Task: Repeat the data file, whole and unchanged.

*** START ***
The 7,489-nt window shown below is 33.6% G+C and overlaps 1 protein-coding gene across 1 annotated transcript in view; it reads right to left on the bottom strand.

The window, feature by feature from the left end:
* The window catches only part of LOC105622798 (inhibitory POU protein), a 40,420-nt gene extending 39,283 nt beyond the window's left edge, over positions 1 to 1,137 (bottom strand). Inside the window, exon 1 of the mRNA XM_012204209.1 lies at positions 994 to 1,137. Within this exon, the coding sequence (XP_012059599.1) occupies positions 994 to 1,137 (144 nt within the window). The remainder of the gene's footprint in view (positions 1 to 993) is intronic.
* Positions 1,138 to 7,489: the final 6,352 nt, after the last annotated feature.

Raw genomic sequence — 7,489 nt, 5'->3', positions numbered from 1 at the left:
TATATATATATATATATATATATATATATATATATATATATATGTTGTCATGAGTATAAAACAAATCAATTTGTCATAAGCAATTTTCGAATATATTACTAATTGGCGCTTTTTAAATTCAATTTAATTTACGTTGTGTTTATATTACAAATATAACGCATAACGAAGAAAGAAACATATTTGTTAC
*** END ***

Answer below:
The 7,489-nt window shown below is 33.6% G+C and overlaps 1 protein-coding gene across 1 annotated transcript in view; it reads right to left on the bottom strand.

The window, feature by feature from the left end:
* The window catches only part of LOC105622798 (inhibitory POU protein), a 40,420-nt gene extending 39,283 nt beyond the window's left edge, over positions 1 to 1,137 (bottom strand). Inside the window, exon 1 of the mRNA XM_012204209.1 lies at positions 994 to 1,137. Within this exon, the coding sequence (XP_012059599.1) occupies positions 994 to 1,137 (144 nt within the window). The remainder of the gene's footprint in view (positions 1 to 993) is intronic.
* Positions 1,138 to 7,489: the final 6,352 nt, after the last annotated feature.

Raw genomic sequence — 7,489 nt, 5'->3', positions numbered from 1 at the left:
TATATATATATATATATATATATATATATATATATATATATATGTTGTCATGAGTATAAAACAAATCAATTTGTCATAAGCAATTTTCGAATATATTACTAATTGGCGCTTTTTAAATTCAATTTAATTTACGTTGTGTTTATATTACAAATATAACGCATAACGAAGAAAGAAACATATTTGTTAC